Distributed generation: generating your own electricity
The term “distributed generation” means electricity that is generated in a manner that is the opposite of “centralized generation” (i.e. power plants). Small generators of electricity are distributed across each electric distribution utility (EDU) service territory.
Ohio’s interconnection rule, Ohio Administrative Code 4901:1-22, applies to all situations where an applicant seeks to physically connect distributed generation to, and operate it in parallel with, the EDU’s distribution system.
4901:1-22 defines “distributed generation” as: a general term for all or part of a system of a distributed electrical generator or static inverter either by itself or in the aggregate of twenty megawatts (MW) or less in size together with all protective, safety, and associated equipment installed at a point of common coupling on the EDU’s distribution system in close proximity to the customer load.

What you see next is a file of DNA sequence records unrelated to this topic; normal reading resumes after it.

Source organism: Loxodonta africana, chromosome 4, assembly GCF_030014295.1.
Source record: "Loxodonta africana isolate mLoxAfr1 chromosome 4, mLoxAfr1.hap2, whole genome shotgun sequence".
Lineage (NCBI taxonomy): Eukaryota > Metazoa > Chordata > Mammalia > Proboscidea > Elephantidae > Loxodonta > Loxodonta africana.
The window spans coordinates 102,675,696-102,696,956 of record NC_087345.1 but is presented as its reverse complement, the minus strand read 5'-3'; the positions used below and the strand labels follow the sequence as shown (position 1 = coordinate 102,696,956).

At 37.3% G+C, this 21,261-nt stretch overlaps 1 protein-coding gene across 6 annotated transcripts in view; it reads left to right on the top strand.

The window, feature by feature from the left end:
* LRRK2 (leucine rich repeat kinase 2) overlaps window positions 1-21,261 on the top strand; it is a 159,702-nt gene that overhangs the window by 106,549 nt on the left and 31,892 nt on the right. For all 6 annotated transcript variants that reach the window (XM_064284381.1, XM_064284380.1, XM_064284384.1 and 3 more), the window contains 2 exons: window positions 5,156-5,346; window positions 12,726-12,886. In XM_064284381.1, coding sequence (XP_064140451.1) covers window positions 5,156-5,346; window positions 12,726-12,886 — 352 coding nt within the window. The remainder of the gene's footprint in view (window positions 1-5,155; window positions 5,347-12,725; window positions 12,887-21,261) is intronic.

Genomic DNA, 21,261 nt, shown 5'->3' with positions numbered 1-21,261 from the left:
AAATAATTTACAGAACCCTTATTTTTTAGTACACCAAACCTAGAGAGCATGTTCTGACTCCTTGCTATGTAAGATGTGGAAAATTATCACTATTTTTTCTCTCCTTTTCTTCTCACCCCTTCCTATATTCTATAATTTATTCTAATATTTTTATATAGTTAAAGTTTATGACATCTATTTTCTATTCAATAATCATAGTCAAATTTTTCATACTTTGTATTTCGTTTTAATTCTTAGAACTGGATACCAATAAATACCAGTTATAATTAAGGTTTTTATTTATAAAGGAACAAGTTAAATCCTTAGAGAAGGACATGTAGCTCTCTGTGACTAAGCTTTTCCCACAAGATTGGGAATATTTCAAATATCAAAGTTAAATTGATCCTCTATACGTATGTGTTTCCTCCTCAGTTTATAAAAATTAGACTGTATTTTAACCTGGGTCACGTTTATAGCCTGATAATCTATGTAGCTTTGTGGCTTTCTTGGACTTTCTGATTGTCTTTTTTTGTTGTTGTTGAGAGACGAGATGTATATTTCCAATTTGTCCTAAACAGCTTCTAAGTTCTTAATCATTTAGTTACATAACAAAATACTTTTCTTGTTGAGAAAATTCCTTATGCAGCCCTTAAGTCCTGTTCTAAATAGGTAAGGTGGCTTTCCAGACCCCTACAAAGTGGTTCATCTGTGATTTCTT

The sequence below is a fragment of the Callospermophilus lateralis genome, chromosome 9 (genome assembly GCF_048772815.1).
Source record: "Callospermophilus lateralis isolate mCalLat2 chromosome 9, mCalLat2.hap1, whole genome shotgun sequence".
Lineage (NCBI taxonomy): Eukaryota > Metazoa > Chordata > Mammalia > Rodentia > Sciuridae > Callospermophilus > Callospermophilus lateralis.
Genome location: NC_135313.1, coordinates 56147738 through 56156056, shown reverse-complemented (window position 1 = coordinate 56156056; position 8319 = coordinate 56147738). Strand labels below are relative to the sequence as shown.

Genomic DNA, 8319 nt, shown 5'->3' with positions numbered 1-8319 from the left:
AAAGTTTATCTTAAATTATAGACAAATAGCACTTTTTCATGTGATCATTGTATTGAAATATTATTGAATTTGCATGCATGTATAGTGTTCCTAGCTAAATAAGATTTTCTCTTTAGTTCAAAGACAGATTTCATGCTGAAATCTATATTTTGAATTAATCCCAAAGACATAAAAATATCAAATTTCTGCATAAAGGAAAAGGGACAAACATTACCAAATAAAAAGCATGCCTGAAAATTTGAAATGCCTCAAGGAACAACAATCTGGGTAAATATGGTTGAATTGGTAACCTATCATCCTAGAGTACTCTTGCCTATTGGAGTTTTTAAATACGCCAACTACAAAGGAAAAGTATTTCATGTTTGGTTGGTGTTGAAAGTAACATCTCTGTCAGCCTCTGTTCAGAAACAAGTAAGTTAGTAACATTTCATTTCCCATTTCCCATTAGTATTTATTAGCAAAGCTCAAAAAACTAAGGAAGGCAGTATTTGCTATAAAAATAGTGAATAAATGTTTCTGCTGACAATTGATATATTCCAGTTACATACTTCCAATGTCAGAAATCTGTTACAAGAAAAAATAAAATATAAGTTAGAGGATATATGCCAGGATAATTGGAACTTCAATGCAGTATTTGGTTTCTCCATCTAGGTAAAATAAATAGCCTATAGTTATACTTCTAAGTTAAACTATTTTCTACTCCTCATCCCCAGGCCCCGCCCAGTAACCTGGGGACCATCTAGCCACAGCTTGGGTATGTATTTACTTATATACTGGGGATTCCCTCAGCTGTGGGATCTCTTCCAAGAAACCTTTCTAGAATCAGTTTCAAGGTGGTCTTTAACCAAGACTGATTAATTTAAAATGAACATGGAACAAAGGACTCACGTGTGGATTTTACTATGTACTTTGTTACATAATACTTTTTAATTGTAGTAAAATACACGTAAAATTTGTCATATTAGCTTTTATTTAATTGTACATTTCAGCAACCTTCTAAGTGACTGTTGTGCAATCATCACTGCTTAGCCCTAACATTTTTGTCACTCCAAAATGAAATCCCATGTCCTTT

Under this definition, distributed generation is:
- A variety of technologies that generate electricity
- Serving a single structure (home or business) or part of a microgrid, but must be connected to the EDU’s distribution system
- Not off-grid facilities, or facilities solely connected to municipally-owned utilities or rural electric cooperatives
- Not solely renewables
Distributed Generation Maps
Questions to Consider
The interconnection process in Ohio begins by contacting your local utility. Want to simplify the review of your interconnection application? Please take a few minutes to consider the following:
- Is your generating equipment (either by itself or as part of a group of generators) larger than 20 megawatts?
- Is your generating equipment 25 kW or less with a certified inverter? Ask for the short application form. For everything else, ask for the standard application form.
- Do you want to use your generating equipment for net metering? Certain restrictions may apply. Under Ohio law, net metering is a customer billing arrangement, not a sale of electricity to the customer’s electric utility or retail electricity supplier. To qualify for net metering, the owner’s generating equipment must be installed primarily for the owner’s own use.